In Late 2015, we announced that France Telkom Orange would offload its 70% in Telkom Kenya marking the exit of the player in the Kenyan market. Helios Investment Partners announced they would acquire the stake. The announcement of the deal led to claims by the Communications Authority of Kenya, Safaricom and former employees of the firm all who wanted their debts paid before conclusion of the deal. The Communications Authority of Kenya was demanding Kshs. 1.5 billion debt to get approval for the sale. The debt comprises accrued frequency and operating fees for 2014 and 2015. Safaricom’s demand of Kshs. 639 million resulted from the failure by Orange to pay interconnection fees, and some liabilities it inherited from a tower sharing deal with Essar Telkom Kenya, which is now non-operational.
The other claimant was former Telkom Kenya employees laid off between May and June 2006 for which the company settled for Kshs. 1.8 Billion. Telkom Kenya had promised to pay the arrears it owes Safaricom by May 1st 2016. It also made a payment of Kshs. 300 Million to the Communications Authority in part settlement for the Kshs. 1.5 Billion the firm owes. The treasury will offset the remaining Kshs. 1.2 Billion. The payment opened way for the completion of the sale of the company to Helios.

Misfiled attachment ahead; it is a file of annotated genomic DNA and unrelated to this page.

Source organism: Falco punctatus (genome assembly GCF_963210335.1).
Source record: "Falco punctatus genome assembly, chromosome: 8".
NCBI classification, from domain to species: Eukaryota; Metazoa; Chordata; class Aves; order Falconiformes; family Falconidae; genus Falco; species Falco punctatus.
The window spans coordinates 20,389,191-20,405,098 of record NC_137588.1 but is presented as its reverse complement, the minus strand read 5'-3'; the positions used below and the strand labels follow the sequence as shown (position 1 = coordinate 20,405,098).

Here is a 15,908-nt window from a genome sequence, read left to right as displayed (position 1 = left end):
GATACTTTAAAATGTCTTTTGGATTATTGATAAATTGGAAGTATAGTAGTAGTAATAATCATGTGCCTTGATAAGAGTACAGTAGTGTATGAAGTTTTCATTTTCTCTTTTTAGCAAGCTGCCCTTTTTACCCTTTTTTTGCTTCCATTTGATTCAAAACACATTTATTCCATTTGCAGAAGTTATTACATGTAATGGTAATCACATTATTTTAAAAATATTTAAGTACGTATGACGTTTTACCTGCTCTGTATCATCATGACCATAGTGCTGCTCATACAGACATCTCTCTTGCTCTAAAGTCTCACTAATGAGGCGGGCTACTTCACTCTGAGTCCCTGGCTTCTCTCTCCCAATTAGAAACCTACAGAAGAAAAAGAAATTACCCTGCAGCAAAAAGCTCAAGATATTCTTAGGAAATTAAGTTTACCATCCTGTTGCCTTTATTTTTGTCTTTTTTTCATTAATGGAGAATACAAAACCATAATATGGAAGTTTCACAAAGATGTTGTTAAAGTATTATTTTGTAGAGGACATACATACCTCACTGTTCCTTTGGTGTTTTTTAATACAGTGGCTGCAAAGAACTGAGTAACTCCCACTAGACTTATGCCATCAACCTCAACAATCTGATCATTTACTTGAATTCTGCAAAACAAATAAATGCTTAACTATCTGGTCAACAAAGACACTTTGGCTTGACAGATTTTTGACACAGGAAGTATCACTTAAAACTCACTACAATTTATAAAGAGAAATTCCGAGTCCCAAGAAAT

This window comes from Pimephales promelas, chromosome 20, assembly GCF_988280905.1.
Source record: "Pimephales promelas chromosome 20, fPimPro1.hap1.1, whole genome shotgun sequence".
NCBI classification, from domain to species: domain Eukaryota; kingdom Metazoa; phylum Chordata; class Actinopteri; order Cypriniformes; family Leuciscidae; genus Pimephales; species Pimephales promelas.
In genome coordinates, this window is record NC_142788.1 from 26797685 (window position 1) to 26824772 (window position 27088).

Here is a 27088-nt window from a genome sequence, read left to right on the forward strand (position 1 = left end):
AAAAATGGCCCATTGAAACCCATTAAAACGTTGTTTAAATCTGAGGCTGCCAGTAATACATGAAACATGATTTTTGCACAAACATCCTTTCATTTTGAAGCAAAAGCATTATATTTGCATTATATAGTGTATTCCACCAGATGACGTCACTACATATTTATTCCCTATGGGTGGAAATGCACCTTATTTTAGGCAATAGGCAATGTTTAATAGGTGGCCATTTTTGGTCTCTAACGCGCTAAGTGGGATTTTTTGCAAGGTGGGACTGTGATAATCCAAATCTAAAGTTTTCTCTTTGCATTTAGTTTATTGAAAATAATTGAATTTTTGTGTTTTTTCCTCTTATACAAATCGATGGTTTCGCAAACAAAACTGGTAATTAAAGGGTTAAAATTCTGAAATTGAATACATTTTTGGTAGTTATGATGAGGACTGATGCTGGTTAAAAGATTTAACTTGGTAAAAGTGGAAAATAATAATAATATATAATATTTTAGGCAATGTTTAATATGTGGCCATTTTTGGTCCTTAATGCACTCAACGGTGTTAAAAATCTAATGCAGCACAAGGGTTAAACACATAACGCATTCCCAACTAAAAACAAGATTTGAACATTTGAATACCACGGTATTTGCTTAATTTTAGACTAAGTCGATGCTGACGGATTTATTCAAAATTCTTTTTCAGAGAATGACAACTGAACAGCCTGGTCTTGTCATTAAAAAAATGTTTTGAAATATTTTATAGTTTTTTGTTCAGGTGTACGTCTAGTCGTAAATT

According to BD, the Communications Authority of Kenya has given the deal its nod of approval while the Competitions Authority of Kenya give the green light this Friday. Conclusion of the deal is now awaiting approval by the Cabinet after which an announcement will be made. In preparation for the takeover, Orange engaged in a workforce rationalization plan spearheaded by PricewaterhouseCoopers with 500 employees from its 1,600-strong workforce affected. The rationalization has already taken effect and Helios should takeover operations in the new financial year.